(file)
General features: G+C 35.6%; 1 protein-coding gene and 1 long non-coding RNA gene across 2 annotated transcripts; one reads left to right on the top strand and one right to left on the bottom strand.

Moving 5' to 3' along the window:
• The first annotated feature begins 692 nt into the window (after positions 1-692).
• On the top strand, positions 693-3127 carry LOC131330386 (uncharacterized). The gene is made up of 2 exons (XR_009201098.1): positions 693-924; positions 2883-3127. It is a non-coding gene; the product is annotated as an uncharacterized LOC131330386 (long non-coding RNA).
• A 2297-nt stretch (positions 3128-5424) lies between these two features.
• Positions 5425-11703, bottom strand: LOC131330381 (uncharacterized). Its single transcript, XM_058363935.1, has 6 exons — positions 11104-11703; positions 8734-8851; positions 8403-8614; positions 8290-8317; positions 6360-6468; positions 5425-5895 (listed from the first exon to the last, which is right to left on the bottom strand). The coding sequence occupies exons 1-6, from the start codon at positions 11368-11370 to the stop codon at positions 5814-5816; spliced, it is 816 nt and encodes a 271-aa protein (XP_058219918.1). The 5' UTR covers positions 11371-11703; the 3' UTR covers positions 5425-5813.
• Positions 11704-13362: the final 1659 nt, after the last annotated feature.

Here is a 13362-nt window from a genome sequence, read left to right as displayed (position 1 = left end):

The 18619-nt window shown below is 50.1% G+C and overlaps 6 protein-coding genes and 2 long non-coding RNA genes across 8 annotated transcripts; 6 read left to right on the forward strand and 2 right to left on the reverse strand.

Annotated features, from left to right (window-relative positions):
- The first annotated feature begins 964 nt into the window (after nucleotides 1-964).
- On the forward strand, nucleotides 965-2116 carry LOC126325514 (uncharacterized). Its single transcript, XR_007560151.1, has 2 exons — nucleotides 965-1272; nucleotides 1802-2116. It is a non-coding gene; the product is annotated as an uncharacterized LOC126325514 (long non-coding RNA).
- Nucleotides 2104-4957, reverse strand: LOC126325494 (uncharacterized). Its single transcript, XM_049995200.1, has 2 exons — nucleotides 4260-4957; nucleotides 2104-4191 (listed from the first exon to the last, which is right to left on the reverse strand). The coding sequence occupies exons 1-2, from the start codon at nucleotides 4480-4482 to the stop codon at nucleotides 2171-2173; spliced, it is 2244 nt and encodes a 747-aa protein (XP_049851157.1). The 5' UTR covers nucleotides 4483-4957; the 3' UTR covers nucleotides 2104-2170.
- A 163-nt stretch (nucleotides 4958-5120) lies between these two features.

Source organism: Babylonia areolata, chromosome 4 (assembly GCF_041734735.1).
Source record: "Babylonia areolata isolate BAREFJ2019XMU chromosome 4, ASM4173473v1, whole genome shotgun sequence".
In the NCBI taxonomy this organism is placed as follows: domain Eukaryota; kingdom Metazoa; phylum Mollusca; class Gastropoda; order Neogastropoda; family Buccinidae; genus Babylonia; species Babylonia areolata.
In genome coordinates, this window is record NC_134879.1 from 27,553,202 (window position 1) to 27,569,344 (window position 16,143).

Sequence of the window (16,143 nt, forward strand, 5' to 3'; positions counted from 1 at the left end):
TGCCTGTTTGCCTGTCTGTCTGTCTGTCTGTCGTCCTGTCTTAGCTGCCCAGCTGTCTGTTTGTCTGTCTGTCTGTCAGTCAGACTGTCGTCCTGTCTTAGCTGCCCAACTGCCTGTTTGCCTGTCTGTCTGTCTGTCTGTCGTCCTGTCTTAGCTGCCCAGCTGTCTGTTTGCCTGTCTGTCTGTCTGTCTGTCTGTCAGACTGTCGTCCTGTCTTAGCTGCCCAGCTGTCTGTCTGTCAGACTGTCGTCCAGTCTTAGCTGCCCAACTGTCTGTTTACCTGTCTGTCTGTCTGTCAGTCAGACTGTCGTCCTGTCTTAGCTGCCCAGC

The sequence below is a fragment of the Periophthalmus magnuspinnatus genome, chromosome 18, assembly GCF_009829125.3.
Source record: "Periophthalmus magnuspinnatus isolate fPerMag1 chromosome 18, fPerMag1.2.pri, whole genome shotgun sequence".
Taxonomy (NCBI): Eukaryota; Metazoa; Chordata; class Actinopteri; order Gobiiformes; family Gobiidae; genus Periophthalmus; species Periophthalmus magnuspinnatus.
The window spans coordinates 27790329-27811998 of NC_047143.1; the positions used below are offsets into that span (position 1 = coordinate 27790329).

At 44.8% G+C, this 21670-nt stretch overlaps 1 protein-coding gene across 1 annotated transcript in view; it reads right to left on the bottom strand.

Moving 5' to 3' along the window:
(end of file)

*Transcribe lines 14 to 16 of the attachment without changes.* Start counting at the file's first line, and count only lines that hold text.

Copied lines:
- A 163-nt stretch (nucleotides 4958-5120) lies between these two features.

Source organism: Babylonia areolata, chromosome 4 (assembly GCF_041734735.1).
Source record: "Babylonia areolata isolate BAREFJ2019XMU chromosome 4, ASM4173473v1, whole genome shotgun sequence".